Methamphetamine protects against stress-induced gastric mucosal lesions in mice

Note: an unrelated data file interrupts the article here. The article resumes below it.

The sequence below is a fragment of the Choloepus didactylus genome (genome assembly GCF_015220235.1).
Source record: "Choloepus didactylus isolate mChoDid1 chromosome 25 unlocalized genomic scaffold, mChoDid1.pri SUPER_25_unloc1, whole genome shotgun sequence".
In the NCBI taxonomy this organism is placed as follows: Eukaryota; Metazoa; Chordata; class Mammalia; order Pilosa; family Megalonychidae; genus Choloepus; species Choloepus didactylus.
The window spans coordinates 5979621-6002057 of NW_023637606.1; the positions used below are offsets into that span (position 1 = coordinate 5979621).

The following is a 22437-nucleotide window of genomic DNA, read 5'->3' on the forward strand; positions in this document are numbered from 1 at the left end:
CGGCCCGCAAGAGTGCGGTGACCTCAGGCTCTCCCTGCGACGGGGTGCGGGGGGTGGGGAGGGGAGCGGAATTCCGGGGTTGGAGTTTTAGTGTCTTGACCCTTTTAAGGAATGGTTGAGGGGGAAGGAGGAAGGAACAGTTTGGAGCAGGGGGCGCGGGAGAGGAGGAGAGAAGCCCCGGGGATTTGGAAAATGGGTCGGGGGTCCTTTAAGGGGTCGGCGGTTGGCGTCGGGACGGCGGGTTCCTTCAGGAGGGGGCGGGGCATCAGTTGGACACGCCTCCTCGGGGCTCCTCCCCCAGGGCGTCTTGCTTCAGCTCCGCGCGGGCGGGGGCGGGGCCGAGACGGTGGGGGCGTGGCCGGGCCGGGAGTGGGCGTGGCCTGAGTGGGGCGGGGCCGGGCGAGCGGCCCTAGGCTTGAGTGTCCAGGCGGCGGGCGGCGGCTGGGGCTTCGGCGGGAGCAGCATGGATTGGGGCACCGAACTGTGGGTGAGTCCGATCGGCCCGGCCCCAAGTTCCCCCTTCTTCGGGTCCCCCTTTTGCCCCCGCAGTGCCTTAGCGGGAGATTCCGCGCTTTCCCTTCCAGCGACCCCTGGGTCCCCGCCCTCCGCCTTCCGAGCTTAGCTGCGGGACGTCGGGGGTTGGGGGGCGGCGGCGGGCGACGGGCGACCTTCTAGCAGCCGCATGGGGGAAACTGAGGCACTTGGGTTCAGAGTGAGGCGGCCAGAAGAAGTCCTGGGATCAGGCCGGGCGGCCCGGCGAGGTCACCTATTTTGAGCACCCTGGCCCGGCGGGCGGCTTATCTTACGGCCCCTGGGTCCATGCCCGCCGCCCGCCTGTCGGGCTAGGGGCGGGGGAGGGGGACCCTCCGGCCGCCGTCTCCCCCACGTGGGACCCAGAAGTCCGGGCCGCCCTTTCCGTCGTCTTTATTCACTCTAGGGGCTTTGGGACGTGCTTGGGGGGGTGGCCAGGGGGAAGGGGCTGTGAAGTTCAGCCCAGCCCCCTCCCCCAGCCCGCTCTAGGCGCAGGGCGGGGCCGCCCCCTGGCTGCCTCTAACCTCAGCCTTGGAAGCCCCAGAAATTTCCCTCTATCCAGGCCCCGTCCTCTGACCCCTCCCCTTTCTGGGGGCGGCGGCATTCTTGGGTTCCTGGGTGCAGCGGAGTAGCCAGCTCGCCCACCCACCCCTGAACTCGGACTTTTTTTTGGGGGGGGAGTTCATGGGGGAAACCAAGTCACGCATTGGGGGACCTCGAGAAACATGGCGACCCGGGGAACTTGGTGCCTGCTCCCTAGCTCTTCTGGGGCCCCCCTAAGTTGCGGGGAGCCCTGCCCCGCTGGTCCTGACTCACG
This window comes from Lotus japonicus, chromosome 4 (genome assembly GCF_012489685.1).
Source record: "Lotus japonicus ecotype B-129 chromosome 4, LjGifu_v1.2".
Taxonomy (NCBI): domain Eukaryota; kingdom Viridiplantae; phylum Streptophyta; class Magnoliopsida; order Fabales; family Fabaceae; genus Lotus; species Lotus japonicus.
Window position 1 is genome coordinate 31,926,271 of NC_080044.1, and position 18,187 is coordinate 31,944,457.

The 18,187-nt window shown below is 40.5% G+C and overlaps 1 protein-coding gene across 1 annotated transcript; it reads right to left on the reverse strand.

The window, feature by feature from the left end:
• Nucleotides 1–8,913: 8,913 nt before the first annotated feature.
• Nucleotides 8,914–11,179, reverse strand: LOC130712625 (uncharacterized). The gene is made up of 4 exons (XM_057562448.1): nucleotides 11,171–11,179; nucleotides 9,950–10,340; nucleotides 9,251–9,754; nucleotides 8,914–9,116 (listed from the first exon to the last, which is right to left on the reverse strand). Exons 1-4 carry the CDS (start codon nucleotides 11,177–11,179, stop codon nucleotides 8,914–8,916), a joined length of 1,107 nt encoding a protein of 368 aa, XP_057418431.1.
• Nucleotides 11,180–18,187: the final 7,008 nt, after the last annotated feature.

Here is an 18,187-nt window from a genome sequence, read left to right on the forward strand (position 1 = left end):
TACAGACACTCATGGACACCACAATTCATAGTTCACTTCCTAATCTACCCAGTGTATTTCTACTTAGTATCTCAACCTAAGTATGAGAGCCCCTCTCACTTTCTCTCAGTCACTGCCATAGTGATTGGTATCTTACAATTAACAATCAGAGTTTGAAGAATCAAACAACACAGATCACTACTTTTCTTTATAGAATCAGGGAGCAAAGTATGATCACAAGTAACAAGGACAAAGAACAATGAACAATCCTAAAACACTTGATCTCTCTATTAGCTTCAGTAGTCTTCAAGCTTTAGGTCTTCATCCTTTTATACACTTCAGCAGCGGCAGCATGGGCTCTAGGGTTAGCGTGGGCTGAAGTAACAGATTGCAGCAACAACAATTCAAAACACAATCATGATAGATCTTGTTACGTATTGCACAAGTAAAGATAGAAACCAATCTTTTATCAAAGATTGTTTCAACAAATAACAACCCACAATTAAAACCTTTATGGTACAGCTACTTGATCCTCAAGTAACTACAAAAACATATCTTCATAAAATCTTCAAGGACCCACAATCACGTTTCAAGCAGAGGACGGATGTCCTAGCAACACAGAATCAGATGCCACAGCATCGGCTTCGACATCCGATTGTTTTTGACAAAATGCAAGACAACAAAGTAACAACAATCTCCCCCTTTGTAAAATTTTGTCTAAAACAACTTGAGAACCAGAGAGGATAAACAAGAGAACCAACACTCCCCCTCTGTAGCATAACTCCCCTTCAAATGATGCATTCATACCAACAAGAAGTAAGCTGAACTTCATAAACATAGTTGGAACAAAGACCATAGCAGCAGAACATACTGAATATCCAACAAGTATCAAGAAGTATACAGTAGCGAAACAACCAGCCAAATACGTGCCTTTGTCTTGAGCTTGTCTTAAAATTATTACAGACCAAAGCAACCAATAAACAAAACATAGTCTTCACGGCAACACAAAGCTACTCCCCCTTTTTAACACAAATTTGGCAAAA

Stress-induced gastric mucosal injury is a common clinical entity. On the other hand, abuse of methamphetamine (MA) represents a growing social problem. MA users are frequently in stressful situations. In this study, we examined the effects of MA on gastric injury, corticosterone level and immunomodulation using a water-immersion restraint stress (WRS) mouse model that is well known to induce gastric lesions. Mice were randomly divided into five groups: (1) the normal group, (2) the 3 hour (3 h)-WRS group, (3) the 6 hour (6 h)-WRS group, (4) the MA (3 mg/kg) plus 6 h-WRS group and (5) the MA (30 mg/kg) plus 6h-WRS group. As expected, most animals examined (above 90%) showed gastric injury after the WRS exposure. However, administration of MA at both 3 and 30 mg/kg resulted in significant suppression of the injury. The corticosterone levels were increased by exposure to the stress and/or MA, but there was no difference between these groups. The levels of the serum cytokines IL-6, IL-10 and TNF were increased by WRS, and were markedly increased by MA plus WRS; in particular, the level of IL-6 was synergistically increased. On the contrary, the level of IL-1beta was significantly decreased by WRS and MA plus WRS. This is the first report showing the protective effect of MA on stress-induced gastric injury, although further study is necessary to resolve the mechanism of MA-driven suppression of the injury.
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